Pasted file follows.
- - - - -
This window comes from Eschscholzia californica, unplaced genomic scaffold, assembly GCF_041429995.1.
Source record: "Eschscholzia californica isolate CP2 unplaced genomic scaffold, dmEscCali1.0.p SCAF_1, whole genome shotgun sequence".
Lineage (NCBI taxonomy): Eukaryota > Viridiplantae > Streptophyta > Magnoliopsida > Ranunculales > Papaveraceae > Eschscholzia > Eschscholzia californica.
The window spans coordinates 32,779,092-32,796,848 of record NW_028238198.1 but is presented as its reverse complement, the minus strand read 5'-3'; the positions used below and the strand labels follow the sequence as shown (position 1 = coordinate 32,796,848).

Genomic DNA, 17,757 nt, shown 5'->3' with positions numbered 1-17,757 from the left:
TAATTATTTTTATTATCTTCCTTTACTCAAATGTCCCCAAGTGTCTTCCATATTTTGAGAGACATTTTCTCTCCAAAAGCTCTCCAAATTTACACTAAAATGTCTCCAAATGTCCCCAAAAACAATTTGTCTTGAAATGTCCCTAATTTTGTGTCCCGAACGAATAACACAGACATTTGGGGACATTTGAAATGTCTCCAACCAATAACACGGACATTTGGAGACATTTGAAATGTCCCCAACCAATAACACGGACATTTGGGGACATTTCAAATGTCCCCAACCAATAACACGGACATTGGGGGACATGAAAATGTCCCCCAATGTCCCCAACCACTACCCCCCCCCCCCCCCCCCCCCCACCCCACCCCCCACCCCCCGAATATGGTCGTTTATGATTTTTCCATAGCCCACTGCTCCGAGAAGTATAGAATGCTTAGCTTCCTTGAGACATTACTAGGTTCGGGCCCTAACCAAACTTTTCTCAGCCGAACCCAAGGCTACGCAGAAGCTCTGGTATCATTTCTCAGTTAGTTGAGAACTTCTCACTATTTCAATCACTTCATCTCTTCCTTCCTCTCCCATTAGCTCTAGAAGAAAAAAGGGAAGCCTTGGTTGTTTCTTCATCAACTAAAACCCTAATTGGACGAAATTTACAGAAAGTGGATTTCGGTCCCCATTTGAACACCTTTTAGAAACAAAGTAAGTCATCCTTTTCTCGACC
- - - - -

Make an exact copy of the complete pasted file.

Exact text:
This window comes from Eschscholzia californica, unplaced genomic scaffold, assembly GCF_041429995.1.
Source record: "Eschscholzia californica isolate CP2 unplaced genomic scaffold, dmEscCali1.0.p SCAF_1, whole genome shotgun sequence".
Lineage (NCBI taxonomy): Eukaryota > Viridiplantae > Streptophyta > Magnoliopsida > Ranunculales > Papaveraceae > Eschscholzia > Eschscholzia californica.
The window spans coordinates 32,779,092-32,796,848 of record NW_028238198.1 but is presented as its reverse complement, the minus strand read 5'-3'; the positions used below and the strand labels follow the sequence as shown (position 1 = coordinate 32,796,848).

Genomic DNA, 17,757 nt, shown 5'->3' with positions numbered 1-17,757 from the left:
TAATTATTTTTATTATCTTCCTTTACTCAAATGTCCCCAAGTGTCTTCCATATTTTGAGAGACATTTTCTCTCCAAAAGCTCTCCAAATTTACACTAAAATGTCTCCAAATGTCCCCAAAAACAATTTGTCTTGAAATGTCCCTAATTTTGTGTCCCGAACGAATAACACAGACATTTGGGGACATTTGAAATGTCTCCAACCAATAACACGGACATTTGGAGACATTTGAAATGTCCCCAACCAATAACACGGACATTTGGGGACATTTCAAATGTCCCCAACCAATAACACGGACATTGGGGGACATGAAAATGTCCCCCAATGTCCCCAACCACTACCCCCCCCCCCCCCCCCCCCCCACCCCACCCCCCACCCCCCGAATATGGTCGTTTATGATTTTTCCATAGCCCACTGCTCCGAGAAGTATAGAATGCTTAGCTTCCTTGAGACATTACTAGGTTCGGGCCCTAACCAAACTTTTCTCAGCCGAACCCAAGGCTACGCAGAAGCTCTGGTATCATTTCTCAGTTAGTTGAGAACTTCTCACTATTTCAATCACTTCATCTCTTCCTTCCTCTCCCATTAGCTCTAGAAGAAAAAAGGGAAGCCTTGGTTGTTTCTTCATCAACTAAAACCCTAATTGGACGAAATTTACAGAAAGTGGATTTCGGTCCCCATTTGAACACCTTTTAGAAACAAAGTAAGTCATCCTTTTCTCGACC